For ‘Hugo,’ a big opening isn’t necessarily better
After taking in $15 million over the Thanksgiving weekend, one of Hollywood’s boldest movie bets of 2011 is now pressing ahead with one of the year’s riskiest distribution strategies.
Martin Scorsese’s “Hugo,” the Academy Award-winning director’s first family film and first 3-D production, was originally conceived as a traditional family movie, perfect for a holiday weekend release. Budgeted at $150 million to $170 million, and based on the beloved children’s book “The Invention of Hugo Cabret,” the movie would typically have been placed on 3,000-plus movie screens nationwide.
But near-final cuts of the film earlier this fall and pre-release surveys showed Paramount Pictures and producer and financier Graham King that “Hugo” would probably be a hit with critics but have limited initial appeal to mass audiences, who were more eager to see “The Muppets” and the latest “Twilight” sequel.
As a result, King and Paramount executives decided in October to open “Hugo” at a smaller number of theaters, then expand to more in December. On Friday, “Hugo” expands to more than 1,800 locations from 1,277.
It’s a path that has proved successful for inexpensive Oscar contenders like last year’s Academy Award-winning “The King’s Speech,” but is highly unusual for a big-budget event movie like “Hugo.”
King, an industry veteran who won an Oscar for Scorsese’s 2006 film “The Departed” and is one of Hollywood’s few independent producers with the ability to finance his own big-budget films, said trying to land the biggest possible opening wouldn’t have worked for “Hugo.”
“I feel this is not just a typical movie, but a masterpiece,” he said. “And a masterpiece needs to be nurtured.”
Nurturing “Hugo,” King said, means trying to keep it in theaters through January. Paramount is screening the picture extensively for Academy of Motion Picture Arts and Sciences members, and other awards voters, with the hope that nominations will pique the interest of upscale adult moviegoers. The film received a number of votes, but no prizes, in the New York Film Critics Circle Awards announced Tuesday.
King had long insisted on opening his film on Thanksgiving, which led to a disagreement with original distribution partner Sony Pictures. Earlier this year he instead signed a deal with Paramount.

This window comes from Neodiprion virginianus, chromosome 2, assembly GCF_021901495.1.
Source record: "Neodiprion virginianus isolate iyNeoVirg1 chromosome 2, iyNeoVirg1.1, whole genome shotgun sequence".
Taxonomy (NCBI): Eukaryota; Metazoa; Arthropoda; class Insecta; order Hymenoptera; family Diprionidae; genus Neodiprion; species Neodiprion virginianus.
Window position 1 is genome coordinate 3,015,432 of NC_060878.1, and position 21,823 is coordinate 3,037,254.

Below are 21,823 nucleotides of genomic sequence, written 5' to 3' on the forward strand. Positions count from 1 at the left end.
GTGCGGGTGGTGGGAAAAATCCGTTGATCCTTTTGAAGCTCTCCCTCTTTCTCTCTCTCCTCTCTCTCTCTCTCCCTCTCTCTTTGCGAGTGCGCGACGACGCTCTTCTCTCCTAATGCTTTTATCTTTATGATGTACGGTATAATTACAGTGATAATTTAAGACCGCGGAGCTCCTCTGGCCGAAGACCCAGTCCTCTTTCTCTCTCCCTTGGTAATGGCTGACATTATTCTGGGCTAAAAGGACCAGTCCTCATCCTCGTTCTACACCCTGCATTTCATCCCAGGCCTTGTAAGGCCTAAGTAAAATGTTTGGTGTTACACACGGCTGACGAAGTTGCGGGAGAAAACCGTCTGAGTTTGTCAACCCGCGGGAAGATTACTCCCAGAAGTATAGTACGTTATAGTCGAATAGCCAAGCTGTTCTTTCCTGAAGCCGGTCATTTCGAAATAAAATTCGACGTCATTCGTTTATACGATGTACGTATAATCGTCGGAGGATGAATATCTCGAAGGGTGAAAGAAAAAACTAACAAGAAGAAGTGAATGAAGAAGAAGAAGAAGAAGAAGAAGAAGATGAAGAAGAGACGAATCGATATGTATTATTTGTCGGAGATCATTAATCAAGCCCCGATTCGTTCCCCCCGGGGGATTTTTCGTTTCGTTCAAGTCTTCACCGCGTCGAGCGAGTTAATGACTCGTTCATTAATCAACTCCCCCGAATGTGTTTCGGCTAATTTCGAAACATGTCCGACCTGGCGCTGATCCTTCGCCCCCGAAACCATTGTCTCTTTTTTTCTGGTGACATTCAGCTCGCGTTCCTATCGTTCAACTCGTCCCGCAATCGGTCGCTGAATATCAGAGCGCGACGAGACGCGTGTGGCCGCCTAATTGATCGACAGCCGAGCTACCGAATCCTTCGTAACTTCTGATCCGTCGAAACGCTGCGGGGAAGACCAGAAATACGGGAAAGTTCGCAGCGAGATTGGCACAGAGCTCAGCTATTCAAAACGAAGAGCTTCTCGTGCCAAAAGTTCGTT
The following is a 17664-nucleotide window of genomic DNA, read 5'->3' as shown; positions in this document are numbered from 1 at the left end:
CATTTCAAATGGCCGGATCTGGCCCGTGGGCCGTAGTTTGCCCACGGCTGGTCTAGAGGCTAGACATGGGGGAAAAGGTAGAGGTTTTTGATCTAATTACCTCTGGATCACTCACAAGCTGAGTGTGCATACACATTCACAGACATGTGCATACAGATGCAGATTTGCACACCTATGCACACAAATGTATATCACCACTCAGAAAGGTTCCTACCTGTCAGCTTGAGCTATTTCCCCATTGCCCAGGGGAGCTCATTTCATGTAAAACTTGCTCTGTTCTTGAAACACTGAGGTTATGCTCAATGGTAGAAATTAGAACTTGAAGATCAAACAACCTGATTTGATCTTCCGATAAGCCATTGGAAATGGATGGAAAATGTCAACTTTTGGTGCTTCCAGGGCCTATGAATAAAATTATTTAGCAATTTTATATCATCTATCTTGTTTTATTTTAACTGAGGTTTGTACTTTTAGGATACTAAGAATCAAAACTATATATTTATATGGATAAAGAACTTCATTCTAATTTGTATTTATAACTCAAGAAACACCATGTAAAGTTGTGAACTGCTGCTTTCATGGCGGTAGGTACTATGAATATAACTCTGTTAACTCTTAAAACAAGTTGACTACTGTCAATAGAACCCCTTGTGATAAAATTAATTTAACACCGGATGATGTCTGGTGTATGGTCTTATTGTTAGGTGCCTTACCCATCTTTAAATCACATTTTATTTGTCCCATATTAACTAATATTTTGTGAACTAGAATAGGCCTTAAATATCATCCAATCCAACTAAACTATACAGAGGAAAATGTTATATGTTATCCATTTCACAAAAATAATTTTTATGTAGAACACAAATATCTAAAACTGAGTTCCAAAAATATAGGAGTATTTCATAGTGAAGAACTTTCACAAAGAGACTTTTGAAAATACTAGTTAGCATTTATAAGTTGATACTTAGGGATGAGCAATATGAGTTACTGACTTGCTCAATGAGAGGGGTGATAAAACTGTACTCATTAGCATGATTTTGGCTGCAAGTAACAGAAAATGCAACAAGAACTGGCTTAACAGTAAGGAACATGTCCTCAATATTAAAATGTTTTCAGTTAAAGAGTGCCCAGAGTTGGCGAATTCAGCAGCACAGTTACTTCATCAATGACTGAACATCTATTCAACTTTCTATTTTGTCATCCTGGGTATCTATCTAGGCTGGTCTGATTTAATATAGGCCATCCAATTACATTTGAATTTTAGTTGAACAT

But the post-Thanksgiving evidence is decidedly mixed. The good-but-not-great opening-weekend results, from theaters primarily in and around big cities, left “Hugo” in a better position than Sony’s animated flop “Arthur Christmas.” But that didn’t prove whether it can hold up in suburban multiplexes and small towns against popular movies like “The Muppets.”
Reviews for “Hugo” were almost unanimously positive, and according to the website Flixster, 87% of people who saw the movie liked it.
Given the film’s source material and young protagonist, King and Paramount might have counted on it appealing directly to children. But they concluded that elements such as its emphasis on film history and preservation might not get children excited. As a result, the studio advertised primarily on prime-time network TV and not youth-focused channels like Cartoon Network.
Paramount’s president of domestic marketing, Megan Colligan, said “Hugo” will expand to more than 2,000 theaters by next week. The studio will also spend millions of advertising dollars it had originally planned to use last week if the picture had opened wider.
“ ‘Hugo’ is now well positioned as a multigenerational family film that can benefit from awards attention and play through Christmas,” Colligan said. “It’s a strategy born out of trying to reach a bunch of audience segments without overplaying any one hand.”
That plan has worked in the past for well-regarded movies, among them an earlier King-Scorsese collaboration, the 2004 Howard Hughes biographical film “The Aviator.” It opened to only $8.6 million but went on to collect $103 million in the U.S. and Canada.
But the strategy can backfire, resulting in lower final ticket sales than if the movie had opened wide. That may be why, outside of documentaries, no major studio has released an original digital 3-D picture in fewer than 2,000 theaters.
“The reason more people don’t do this is you can end up spending just as much to open the movie but make less,” said Jim Gallagher, a consultant who was formerly president of marketing for Walt Disney Studios. “However, it’s a great way to stand out from a glut of films that could be viewed similarly.”
“Hugo” is also looking for substantial grosses overseas, where 3-D has proved more popular than in the U.S. After a London royal premiere Monday, attended by Prince Charles and his wife, Camilla, the film opens Friday in Britain, one of several European countries where King has distribution agreements.
For King, the fate of “Hugo” could be crucial as he tries to build a successful business as an independent producer of high-quality movies. October’s $50-million Johnny Depp film “The Rum Diary,” based on a Hunter S. Thompson novel, was not a commercial success, and last year’s “The Tourist” was a mixed bag, with a strong performance overseas but weak receipts domestically.
“I think there’s a business out there for the movies I want to make, the movies I’m proud of,” King said. “I truly believe in how we’re releasing ‘Hugo,’ and if I screwed it up, it’s on my shoulders.”
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